A Queens principal accused of using fraudulent schemes to boost his school’s graduation rate can never again work with city students — but will get a $1.8 million desk job, The Post has learned.

Khurshid Abdul-Mutakabbir, who was removed as principal of Maspeth High School last July, won’t return to any city school as a principal, according to a settlement of misconduct charges. But he can stay on the Department of Education payroll for another seven years.

Under Abdul-Mutakabbir, Maspeth HS created fake classes, awarded credits to failing students, and fixed grades to push kids out the door, the Special Commissioner of Investigation for city schools found, confirming exposès by The Post.

Instead of trying to terminate Abdul-Mutakabbir, as city investigators recommended, the DOE settled the charges on Jan. 25 by fining him $12,000  – and barring him from working as a principal.

But under the sweetheart deal – which DOE officials kept hidden for months – the disgraced educator, now age 47, will sit in an office until he “irrevocably” retires on Nov. 30, 2029.

He will pocket his current $187,043 annual salary, and get all union-negotiated pay raises for principals. He will also enjoy paid vacations and holidays, plus full health and retirement benefits, which will cost at least $78,558 a year in addition. The total cost will come to more than $1.8 million.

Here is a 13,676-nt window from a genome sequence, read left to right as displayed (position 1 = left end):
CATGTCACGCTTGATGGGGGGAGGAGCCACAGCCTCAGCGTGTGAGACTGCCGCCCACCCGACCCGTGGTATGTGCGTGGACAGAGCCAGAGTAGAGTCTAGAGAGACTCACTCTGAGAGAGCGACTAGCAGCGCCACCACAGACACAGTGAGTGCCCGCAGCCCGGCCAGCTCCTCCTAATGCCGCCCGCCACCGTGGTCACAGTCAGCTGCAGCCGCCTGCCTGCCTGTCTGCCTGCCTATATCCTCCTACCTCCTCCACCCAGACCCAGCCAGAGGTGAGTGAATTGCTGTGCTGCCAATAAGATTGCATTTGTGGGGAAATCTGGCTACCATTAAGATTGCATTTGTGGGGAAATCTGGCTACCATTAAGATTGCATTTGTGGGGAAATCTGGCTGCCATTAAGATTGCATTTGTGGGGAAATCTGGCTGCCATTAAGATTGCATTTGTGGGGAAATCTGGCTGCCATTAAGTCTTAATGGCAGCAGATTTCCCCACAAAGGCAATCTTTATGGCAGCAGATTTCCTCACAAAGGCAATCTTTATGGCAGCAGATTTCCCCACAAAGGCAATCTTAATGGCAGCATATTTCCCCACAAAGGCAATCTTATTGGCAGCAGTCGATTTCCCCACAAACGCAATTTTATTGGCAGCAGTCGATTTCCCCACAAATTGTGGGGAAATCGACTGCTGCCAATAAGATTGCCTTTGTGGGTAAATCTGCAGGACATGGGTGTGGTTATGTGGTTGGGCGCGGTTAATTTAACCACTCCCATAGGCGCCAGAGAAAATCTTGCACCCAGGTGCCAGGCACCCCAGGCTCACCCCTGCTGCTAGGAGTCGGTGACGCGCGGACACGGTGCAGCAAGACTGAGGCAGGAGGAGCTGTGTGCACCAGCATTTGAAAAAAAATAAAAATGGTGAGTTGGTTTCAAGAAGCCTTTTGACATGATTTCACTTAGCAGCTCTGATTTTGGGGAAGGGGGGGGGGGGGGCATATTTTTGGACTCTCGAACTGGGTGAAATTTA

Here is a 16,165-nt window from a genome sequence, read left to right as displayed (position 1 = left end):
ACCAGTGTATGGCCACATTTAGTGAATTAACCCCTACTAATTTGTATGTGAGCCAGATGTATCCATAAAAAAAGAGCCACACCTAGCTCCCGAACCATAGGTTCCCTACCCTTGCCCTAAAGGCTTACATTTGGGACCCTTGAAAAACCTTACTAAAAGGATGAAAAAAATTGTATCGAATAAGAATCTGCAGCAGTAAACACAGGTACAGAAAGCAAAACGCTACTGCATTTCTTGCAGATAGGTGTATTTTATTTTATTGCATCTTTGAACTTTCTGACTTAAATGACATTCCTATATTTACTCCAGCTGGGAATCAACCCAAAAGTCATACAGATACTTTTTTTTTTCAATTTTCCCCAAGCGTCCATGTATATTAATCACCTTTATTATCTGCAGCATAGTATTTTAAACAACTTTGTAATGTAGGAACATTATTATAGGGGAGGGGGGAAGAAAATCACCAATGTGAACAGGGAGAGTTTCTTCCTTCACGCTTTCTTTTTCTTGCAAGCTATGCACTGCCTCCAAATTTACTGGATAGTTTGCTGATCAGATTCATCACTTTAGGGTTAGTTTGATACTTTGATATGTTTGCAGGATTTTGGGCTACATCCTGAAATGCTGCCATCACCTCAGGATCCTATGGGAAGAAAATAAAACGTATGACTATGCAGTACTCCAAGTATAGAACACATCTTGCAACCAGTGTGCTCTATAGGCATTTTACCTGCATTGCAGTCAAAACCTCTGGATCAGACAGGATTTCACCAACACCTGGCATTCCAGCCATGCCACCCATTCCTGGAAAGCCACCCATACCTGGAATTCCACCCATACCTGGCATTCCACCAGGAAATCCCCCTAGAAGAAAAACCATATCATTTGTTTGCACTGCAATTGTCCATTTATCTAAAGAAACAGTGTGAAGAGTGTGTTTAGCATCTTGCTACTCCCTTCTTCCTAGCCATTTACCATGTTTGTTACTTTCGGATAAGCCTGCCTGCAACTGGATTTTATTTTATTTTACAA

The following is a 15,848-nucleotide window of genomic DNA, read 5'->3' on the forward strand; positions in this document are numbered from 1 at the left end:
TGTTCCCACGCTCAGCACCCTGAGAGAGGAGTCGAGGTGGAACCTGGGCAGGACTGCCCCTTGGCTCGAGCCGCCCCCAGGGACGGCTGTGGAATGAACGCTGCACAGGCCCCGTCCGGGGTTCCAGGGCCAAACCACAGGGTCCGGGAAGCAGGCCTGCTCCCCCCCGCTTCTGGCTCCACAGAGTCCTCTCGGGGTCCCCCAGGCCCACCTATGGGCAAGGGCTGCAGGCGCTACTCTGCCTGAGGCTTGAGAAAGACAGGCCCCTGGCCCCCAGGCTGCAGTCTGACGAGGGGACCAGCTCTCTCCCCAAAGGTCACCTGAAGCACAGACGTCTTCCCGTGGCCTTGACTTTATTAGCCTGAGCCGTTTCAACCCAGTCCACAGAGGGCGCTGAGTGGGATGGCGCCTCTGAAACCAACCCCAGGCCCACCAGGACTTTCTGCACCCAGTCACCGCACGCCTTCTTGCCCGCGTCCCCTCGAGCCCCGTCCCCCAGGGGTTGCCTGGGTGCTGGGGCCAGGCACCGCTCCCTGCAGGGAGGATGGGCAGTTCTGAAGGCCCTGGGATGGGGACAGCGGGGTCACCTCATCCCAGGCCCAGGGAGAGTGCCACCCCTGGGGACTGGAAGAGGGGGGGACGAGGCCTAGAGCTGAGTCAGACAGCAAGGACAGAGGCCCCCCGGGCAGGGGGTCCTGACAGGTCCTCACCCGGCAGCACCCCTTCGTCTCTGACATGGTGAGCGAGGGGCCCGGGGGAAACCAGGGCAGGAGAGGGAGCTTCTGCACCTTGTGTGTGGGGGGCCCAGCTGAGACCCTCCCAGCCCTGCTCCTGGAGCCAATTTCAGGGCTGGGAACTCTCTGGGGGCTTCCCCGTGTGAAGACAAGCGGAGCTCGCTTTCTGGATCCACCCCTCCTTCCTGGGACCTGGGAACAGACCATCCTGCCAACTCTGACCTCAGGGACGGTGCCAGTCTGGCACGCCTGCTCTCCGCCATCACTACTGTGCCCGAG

Cushy desk job, none of the stress of running a school, and more than 2.5x my pay.  Must be nice.

Saturday, April 16, 2022

One Flew Off Of The Bucket List

When I was young I had a long list of things I was going to accomplish in life.  Some I've accomplished and some I've decided I no longer need or want to accomplish, and I've even done a few things that are important to me now but weren't on my radar when I was young.  Life changes you.

One item, though, is still on the list.  I've wanted to officiate at a wedding.  Well, it's on the list until later this evening, when I can cross it off.

Update, 4/17/22:  Went off without a hitch.  I wonder who was more nervous, the bride and groom or me!

Friday, April 15, 2022

Press and Tech People Are Flipping Out

Lefties.  I hope Elon Musk buys Twitter just so their heads will explode:

“Democracy Dies in Darkness” is the motto of the Jeff Bezos-owned Washington Post. It may sound like a warning, but more and more it seems like a summary of the left’s aspirations to control debate and shut down any opposition.

A recent example of those aspirations appeared in a column by former Clinton Labor Secretary Robert Reich on Tesla CEO Elon Musk’s big buy of Twitter stock. The original headline — changed after widespread mockery — was this: “Elon Musk’s vision for the Internet is dangerous nonsense: Musk has long advocated a libertarian vision of an ‘uncontrolled’ internet. That’s also the dream of every dictator, strongman and demagogue.”